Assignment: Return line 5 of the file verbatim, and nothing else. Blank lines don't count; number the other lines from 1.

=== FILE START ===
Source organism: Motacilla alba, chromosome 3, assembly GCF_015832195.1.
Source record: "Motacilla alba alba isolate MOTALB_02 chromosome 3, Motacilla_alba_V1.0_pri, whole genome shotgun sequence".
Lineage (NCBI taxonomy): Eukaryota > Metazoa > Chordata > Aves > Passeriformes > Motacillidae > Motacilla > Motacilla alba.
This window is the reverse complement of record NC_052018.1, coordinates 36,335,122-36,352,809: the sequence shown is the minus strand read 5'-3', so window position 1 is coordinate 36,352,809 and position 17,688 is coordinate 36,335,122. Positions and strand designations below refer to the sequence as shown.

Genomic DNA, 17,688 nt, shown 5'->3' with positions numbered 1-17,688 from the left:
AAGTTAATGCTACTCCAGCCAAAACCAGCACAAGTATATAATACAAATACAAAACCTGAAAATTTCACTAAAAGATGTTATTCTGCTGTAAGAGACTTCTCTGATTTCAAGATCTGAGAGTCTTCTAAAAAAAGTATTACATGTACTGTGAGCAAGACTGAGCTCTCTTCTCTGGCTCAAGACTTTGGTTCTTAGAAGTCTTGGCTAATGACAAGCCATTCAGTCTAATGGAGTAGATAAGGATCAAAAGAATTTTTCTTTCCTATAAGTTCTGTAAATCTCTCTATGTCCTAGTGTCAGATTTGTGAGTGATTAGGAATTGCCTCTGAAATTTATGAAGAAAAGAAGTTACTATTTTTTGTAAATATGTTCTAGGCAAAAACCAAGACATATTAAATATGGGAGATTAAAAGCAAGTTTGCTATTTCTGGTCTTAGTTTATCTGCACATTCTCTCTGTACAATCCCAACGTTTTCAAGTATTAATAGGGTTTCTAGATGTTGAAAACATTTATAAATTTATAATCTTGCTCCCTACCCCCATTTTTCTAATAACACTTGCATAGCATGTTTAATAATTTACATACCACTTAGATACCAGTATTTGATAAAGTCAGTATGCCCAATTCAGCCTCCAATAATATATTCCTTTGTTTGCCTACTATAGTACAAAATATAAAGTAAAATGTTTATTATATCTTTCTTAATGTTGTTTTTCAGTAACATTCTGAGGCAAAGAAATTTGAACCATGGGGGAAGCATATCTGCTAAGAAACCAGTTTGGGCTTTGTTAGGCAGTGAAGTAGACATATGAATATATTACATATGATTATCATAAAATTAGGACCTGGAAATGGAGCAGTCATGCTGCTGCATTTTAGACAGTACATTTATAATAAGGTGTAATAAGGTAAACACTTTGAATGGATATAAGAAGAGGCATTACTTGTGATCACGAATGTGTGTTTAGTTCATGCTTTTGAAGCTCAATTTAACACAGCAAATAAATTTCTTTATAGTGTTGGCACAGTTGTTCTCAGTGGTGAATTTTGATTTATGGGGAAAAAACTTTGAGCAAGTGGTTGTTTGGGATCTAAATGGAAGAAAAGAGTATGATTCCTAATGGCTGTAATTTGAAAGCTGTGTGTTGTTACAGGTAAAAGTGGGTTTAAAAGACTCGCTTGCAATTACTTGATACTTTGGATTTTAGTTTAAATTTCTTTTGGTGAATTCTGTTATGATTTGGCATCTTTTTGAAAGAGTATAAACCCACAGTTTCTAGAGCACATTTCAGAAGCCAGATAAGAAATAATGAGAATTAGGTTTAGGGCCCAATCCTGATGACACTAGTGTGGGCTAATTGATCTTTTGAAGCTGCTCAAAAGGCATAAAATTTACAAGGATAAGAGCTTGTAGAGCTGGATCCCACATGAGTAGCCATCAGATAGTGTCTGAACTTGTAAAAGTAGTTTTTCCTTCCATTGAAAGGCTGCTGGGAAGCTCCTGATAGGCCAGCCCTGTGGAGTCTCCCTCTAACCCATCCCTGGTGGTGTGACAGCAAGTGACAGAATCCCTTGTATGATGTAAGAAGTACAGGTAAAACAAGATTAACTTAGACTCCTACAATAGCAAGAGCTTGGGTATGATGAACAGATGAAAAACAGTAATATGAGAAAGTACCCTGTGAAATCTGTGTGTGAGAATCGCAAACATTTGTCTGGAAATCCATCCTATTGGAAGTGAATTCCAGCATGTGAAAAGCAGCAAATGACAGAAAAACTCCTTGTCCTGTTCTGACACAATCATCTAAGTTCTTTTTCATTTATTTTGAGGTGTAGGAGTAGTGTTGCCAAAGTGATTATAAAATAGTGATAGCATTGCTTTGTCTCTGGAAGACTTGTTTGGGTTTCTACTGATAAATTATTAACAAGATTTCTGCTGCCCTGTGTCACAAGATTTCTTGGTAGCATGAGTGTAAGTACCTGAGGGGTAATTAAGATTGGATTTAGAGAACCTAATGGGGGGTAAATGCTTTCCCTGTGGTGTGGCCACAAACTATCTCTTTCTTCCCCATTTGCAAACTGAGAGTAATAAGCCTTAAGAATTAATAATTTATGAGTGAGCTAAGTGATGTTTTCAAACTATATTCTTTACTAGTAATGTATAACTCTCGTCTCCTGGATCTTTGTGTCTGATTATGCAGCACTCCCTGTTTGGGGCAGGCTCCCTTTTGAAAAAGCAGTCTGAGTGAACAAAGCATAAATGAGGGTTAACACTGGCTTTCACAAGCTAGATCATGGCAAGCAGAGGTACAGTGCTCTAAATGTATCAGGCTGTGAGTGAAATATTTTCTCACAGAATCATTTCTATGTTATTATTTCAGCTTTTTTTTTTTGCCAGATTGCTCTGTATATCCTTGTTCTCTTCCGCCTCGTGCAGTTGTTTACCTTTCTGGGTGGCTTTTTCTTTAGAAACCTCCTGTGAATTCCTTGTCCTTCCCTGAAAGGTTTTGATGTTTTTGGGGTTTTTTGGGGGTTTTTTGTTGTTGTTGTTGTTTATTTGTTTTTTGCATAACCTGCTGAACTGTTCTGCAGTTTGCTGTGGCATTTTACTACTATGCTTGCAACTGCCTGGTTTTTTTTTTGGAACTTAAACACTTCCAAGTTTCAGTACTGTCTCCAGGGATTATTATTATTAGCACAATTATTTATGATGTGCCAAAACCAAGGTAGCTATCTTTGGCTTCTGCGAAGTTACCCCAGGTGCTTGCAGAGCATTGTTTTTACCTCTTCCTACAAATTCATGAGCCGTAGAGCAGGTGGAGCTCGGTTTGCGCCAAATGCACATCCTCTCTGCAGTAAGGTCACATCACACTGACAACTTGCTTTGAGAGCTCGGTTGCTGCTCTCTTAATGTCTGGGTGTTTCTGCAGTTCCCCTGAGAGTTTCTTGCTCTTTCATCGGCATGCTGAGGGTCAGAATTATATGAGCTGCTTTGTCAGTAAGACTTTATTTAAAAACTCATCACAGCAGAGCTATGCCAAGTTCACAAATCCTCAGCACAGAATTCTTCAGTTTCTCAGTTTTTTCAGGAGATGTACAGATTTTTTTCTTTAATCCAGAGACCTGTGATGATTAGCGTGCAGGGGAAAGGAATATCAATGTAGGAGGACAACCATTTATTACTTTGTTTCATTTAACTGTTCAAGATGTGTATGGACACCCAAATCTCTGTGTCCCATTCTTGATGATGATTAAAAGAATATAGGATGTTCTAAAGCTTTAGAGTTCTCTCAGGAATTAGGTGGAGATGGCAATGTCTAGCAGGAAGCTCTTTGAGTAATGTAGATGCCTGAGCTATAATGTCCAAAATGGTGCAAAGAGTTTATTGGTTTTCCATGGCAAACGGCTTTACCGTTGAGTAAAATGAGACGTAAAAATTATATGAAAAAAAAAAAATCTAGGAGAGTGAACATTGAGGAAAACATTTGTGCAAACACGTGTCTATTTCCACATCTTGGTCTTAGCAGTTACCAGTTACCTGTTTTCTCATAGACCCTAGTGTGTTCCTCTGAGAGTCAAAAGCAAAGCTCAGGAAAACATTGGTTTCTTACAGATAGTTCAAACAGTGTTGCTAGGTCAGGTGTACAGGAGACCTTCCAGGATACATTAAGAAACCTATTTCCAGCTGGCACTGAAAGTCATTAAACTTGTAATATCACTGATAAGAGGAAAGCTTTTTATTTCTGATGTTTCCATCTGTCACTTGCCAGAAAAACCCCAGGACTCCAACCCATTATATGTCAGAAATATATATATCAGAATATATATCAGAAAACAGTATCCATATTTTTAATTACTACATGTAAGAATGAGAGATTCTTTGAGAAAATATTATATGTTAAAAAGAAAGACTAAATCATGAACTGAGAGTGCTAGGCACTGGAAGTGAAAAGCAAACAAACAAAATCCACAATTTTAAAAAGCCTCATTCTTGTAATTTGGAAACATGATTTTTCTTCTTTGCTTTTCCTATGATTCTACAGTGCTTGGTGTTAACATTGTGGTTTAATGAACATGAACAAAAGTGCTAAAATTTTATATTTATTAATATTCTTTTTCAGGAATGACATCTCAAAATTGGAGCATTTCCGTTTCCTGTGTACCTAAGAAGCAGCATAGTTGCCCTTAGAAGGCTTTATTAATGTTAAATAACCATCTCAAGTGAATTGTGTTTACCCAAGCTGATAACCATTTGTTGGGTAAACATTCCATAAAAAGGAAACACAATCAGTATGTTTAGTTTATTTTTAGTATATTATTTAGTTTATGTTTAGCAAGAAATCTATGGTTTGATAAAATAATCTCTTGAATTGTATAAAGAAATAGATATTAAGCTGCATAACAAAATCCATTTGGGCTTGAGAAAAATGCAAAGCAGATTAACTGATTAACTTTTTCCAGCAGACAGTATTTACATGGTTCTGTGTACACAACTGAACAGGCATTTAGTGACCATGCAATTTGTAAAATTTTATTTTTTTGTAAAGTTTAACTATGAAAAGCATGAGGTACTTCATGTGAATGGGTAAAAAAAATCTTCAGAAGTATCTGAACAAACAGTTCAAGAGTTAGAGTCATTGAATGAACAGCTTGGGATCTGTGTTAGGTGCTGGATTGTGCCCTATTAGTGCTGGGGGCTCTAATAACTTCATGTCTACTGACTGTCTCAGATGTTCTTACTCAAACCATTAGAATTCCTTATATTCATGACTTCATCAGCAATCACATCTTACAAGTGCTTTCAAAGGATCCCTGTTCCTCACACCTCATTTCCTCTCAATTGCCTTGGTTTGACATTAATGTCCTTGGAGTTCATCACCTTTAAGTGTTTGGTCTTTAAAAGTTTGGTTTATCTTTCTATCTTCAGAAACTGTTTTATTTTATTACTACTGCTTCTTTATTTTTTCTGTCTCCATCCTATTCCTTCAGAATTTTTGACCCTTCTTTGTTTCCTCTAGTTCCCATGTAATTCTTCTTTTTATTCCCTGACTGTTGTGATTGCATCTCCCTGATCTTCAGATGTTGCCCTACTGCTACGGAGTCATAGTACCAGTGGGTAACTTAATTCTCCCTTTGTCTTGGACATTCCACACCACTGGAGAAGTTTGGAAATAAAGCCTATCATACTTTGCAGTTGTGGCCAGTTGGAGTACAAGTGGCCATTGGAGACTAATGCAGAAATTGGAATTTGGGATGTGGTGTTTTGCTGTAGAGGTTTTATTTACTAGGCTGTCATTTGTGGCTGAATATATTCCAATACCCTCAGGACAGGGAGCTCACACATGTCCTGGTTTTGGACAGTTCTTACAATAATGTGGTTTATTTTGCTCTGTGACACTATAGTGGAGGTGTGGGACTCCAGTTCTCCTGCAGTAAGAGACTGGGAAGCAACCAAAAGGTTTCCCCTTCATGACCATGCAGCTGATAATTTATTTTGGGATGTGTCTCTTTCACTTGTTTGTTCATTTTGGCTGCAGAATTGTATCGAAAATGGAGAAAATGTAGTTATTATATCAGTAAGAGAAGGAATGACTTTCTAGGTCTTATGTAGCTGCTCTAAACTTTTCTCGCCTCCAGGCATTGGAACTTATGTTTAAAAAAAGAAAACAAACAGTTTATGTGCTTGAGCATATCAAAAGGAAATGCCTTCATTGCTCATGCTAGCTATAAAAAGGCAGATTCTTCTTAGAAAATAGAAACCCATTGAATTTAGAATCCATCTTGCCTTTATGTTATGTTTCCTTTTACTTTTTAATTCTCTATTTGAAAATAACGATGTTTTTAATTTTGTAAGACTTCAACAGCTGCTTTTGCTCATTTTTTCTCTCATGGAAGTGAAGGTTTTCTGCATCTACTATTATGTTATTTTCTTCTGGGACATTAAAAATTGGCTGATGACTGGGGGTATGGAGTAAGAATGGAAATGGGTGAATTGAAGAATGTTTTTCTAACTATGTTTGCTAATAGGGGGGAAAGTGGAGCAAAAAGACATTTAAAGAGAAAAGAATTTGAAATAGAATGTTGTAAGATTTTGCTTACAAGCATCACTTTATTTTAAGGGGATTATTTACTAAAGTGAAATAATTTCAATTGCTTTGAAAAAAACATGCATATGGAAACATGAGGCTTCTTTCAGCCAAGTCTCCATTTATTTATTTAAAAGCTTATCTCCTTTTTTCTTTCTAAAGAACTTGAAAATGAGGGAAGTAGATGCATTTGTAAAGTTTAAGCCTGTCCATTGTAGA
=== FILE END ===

Genomic DNA, 17,688 nt, shown 5'->3' with positions numbered 1-17,688 from the left: